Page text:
Ecuadorian soursop sector urges APHIS to resume negotiations

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Ecuadorian soursop sector urges APHIS to resume negotiations

The Ecuadorian soursop sector is growing restless. It’s been four years since negotiations began on the export of soursop to the United States. Yet an agreement on formal phytosanitary protocol is still pending. 

Fruit fly has been the main potential issue for Ecuadorian soursop shipments. To prevent infestations, the industry currently applies the same protocol to soursop as used for pitaya.

The Ecuadorian industry is hoping that the protocol will be sufficient to secure admission of traditionally grown soursop, even if organic fruit is left out, said Asoguanábana President Daniel Ortega in an interview with

"The U.S. has been a bit inflexible on the irradiation issue. The fruit will be able to enter once it receives treatment either in Ecuador or in the U.S., which eliminates our ability to market an organic product," Ortega said. "But at least it opens up the market." 

He called the lack of negotiations for organic soursop protocol, however, “perhaps the biggest debt of the previous negotiation.”

Delays in negotiations

Ecuador has submitted all phytosanitary requirements, Ortega said, and the sector is continuing to work with government officials and Agrocalidad, Ecuador’s main phytosanitary authority.

"I believe the delay is due to the transition we have had between governments. The fluidity of the exchange has been somewhat broken. We hope that the current government understands the importance of gaining access for this new value chain to a market as important as the U.S.," he said.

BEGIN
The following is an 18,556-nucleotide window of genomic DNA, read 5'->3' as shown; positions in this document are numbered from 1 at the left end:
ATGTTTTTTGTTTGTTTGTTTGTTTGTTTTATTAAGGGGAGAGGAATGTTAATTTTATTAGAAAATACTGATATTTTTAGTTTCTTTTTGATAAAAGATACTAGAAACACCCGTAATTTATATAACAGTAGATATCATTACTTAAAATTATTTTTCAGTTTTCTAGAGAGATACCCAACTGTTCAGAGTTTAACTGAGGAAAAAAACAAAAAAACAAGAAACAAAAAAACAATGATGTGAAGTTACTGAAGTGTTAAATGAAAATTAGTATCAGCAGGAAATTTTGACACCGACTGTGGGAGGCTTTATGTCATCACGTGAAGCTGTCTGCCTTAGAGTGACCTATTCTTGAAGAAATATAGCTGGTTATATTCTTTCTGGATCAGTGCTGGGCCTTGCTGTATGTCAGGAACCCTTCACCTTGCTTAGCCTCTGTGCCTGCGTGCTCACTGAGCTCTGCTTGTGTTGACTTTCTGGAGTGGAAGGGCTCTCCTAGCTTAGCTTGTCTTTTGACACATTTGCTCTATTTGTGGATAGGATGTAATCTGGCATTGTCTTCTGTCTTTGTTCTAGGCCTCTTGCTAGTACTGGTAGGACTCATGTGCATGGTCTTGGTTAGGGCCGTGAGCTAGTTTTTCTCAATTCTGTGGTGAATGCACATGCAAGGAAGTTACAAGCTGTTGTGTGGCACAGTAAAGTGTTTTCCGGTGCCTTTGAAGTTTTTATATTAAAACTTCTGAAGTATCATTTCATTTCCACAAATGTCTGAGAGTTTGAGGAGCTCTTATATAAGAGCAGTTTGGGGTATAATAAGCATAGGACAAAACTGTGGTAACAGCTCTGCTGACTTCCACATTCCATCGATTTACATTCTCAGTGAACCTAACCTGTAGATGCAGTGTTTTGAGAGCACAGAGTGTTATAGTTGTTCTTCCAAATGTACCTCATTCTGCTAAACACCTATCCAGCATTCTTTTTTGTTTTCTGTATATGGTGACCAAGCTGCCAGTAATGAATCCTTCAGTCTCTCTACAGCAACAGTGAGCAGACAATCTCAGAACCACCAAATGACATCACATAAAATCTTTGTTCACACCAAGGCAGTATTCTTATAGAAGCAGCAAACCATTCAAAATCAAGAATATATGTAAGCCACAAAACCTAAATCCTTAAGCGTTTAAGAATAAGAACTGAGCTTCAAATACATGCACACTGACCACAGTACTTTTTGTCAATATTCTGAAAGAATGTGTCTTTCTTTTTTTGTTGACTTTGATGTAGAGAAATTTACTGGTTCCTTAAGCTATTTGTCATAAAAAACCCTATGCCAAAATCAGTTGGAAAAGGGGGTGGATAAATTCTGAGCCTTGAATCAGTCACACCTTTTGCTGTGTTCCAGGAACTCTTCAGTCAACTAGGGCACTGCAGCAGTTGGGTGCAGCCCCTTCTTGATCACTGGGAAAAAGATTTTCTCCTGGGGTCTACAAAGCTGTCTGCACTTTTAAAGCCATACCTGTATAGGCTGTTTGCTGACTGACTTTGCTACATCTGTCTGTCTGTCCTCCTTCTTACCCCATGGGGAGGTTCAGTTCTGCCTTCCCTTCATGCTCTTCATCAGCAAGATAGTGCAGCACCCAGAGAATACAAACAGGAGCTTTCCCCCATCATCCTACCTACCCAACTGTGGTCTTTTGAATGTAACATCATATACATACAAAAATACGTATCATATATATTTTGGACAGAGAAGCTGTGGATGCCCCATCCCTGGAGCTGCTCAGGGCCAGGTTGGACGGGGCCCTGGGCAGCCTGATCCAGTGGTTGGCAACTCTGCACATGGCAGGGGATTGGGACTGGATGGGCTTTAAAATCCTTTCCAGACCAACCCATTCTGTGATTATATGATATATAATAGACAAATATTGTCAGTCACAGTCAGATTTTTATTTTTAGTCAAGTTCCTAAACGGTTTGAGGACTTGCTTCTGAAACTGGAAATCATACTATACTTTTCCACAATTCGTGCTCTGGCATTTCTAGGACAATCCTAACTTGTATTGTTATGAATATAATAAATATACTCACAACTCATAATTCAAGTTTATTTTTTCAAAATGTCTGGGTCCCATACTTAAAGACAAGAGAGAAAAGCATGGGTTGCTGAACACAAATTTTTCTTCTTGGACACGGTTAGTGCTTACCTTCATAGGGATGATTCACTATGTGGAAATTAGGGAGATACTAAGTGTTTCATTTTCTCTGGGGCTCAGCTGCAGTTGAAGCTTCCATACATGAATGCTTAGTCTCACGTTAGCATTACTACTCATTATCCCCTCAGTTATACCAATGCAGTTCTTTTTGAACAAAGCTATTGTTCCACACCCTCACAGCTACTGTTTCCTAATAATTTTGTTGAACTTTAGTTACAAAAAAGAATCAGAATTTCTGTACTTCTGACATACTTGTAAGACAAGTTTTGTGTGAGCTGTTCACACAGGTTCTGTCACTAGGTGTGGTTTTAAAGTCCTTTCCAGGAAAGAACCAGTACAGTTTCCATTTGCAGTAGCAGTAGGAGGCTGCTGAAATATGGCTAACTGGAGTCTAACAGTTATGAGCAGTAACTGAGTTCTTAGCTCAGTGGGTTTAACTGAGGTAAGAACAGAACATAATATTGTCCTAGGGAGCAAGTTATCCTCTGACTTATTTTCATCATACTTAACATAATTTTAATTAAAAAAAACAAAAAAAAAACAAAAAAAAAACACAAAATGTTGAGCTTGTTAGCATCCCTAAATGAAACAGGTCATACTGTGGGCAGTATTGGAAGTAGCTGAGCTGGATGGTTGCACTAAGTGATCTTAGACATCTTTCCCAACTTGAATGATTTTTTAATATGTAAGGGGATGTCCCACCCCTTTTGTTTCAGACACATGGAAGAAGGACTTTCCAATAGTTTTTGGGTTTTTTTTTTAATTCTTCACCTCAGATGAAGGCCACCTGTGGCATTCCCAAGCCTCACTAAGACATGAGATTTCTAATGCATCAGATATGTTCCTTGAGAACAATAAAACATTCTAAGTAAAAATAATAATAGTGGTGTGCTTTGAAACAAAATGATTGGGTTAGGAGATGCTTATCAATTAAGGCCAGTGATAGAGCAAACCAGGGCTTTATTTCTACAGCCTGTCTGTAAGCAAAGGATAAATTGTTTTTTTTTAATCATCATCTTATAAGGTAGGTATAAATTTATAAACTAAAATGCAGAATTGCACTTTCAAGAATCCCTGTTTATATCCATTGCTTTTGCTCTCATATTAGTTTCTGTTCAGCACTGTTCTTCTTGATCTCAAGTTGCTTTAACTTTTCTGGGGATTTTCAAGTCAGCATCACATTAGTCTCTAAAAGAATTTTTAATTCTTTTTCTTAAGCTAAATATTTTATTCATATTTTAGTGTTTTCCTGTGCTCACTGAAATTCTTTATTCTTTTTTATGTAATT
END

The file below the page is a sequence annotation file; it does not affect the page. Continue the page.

Ortega added that U.S. buyers are eager as well, and they have also been calling U.S. officials to move along with the process.

"If there is any change in the pitaya protocol that we’re applying currently, we will have to apply some modifications. But at least the 40% of us who have the capacity to export are ready to commit to the markets," he added.

Related article: Ecuadorian soursop industry betting on the U.S. market to increase global consumption

As for the remaining producers, Ortega says they will need time. Some will wait to invest in new protocols until they are certain the market will open.

"We are calling on both governments, so that they can give this matter the political importance it really has, due to the capacity to generate employment and commercial-political relations," he said.

2024 Season

As for the current crop, Ortega said El Niño conditions hit producers hard.

"At first, it was supposed to be very aggressive in terms of rainfall but ultimately, it has been rather scarce," he said. "We’ve had changes in temperatures, affecting flowering and productivity levels."

The other issue on Ortega's radar will be rebuilding trust, after an unrelated Ecuadorian brand experienced a food safety issue in the U.S. market. 

That company, Austrofoods, produces fruit pouches under the brand WanaBana, similar to the Spanish word for soursop, guanábana. In December, the U.S. FDA found lead in cinnamon used in Austrofoods' applesauce pouches, resulting in a recall.

"Sadly, the brand name is WanaBana, and its name is similar to the name of our fruit," he said. "Unfortunately, this creates a perception that this contamination could affect all products from Ecuador, and we are already trying to combat that perception."

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